Camels are mentioned frequently in Latin accounts of the Crusades. Most references are fleeting and incidental, as for example in Fulker of Chartres’s Historia Hierosolymitana (PL 155, cols 837, 846, 856f., 875, 880, 887, 911, 916, 926, 933) and William of Tyre‘s Historia rerum in partibus transmarinis gestarum (pp. 316, 392, 499, 465, 555, 730, 823, 827, 884, 919, 983, 991, 994). In 9, 12 (p. 435), however, William interestingly corroborates the ancients’ assessment of the value of camels in counteracting cavalry, and in 3, 15 (p. 235), he records that the crusaders saw camels for the first time at the siege of Nicea. Moreover Guibert de Nogent’s Gesta Dei per Francos fascinatingly chronicles the extent to which those besieged in Antioch depended on camels for food – »wealthy men ate the flesh of → horses, camels, → cows, and → deer« (tr. Levine, p. 103); »[the Count of Flanders’] quartermaster paid a remarkable amount of money for a camel’s foot, since he was unable to find anything better for him to eat at that point« (p. 109). The occasional presence of camels in the medieval West is meanwhile recorded in accounts of menageries, such as that of Emperor Frederick II (see Godfrey of Viterbo, Gesta Frederici, p. 348; also Loisel, 2, 154, 169, 179).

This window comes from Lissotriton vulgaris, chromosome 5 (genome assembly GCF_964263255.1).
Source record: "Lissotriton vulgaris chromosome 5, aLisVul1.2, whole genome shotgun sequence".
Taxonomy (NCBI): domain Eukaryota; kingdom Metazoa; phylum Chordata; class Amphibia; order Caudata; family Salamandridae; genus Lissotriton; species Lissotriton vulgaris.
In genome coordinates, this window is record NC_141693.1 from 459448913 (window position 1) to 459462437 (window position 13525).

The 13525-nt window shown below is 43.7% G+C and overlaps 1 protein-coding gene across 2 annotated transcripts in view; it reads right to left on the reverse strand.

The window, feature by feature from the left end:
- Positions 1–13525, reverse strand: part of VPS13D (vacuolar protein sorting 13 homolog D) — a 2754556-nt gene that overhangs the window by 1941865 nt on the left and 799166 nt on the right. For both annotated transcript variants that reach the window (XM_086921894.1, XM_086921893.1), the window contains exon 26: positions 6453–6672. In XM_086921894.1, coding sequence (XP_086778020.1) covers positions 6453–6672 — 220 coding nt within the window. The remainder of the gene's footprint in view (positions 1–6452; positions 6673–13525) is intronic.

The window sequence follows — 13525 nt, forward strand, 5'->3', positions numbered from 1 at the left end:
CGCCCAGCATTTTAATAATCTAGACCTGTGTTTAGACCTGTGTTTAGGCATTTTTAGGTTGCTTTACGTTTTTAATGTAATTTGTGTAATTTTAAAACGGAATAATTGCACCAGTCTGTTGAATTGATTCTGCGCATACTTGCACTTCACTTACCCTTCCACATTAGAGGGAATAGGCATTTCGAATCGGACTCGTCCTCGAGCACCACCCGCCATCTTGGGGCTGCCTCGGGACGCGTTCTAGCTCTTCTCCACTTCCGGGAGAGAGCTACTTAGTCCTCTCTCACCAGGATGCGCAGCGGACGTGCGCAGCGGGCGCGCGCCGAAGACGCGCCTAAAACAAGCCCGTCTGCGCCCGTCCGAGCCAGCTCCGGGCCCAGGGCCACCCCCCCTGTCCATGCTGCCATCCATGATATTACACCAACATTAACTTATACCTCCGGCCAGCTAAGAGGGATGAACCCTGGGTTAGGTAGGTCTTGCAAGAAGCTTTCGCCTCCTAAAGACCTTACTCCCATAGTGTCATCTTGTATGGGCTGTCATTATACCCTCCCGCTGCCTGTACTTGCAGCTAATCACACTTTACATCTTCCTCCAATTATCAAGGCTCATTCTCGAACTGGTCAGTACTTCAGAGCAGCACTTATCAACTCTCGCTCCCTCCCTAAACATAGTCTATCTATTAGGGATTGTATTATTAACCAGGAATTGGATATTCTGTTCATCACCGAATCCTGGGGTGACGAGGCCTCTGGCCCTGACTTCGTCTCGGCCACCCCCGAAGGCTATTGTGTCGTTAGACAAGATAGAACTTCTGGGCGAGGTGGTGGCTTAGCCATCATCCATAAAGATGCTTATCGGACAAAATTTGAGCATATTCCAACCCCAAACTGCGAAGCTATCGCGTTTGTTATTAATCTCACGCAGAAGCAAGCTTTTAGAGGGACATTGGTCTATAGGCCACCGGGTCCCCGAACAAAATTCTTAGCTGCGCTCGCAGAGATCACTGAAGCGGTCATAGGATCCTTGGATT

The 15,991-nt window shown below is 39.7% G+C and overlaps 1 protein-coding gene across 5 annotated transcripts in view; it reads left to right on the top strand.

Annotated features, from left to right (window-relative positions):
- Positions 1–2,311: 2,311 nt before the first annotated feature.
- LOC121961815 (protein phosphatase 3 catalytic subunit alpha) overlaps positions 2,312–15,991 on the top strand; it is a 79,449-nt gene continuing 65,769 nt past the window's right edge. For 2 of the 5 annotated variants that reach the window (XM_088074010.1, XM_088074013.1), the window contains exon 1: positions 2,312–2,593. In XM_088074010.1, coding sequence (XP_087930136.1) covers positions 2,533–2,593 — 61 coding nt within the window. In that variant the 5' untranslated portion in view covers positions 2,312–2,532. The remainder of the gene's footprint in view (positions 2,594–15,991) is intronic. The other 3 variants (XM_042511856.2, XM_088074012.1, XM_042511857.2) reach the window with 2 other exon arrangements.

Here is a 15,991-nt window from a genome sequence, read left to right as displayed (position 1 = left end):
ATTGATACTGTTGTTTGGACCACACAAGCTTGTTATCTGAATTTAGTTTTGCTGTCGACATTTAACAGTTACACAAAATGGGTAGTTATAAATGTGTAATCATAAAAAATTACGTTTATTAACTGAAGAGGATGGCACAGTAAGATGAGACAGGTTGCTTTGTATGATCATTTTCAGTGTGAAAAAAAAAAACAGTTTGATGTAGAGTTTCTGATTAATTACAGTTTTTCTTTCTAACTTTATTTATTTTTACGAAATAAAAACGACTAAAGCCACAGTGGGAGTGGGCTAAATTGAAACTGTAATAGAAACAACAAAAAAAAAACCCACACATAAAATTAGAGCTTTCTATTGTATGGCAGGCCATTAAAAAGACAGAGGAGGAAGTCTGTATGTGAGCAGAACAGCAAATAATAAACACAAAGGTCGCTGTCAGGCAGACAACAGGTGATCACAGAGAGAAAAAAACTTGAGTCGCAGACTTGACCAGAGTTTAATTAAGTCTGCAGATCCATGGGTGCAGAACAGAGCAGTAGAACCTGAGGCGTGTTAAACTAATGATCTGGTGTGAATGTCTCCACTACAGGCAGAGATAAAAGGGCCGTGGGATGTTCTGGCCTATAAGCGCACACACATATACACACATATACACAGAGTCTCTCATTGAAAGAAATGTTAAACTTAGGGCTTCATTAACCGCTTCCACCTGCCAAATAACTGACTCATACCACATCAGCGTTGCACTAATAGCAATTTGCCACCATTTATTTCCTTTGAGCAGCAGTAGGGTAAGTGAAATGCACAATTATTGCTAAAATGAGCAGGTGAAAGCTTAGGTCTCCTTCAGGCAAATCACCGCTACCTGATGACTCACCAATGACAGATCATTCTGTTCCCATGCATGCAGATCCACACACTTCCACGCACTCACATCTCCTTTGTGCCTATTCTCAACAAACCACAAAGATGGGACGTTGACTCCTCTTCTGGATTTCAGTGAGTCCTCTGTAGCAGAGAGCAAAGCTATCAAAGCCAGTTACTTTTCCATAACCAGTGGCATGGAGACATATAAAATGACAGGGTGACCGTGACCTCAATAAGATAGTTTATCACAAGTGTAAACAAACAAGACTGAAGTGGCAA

The occasional presence of camels in the medieval West is recorded in accounts of menageries, such as that of Emperor Frederick II (see Godfrey of Viterbo, Gesta Frederici, p. 348; also Loisel, 2, 154, 169, 179).
Lit.: G. LOISEL: Histoire des ménageries de l’antiquité à nos jours, 1912; A. DIERKENS: Chameaux et dromadaires en Gaule mérovingienne. Quelques remarques critiques. In: Hommages à Carl Deroux, ed. P. DÉFOSSE, 2003, 114-137; A. DIERKENS: Chameaux et dromadaires dans la Gaule du très haut Moyen-Âge. Note complémentaire: La méditerrannée et le monde mérovingien. Bulletin Archéologique de Provence, Supplément 3 (2005), 241-245.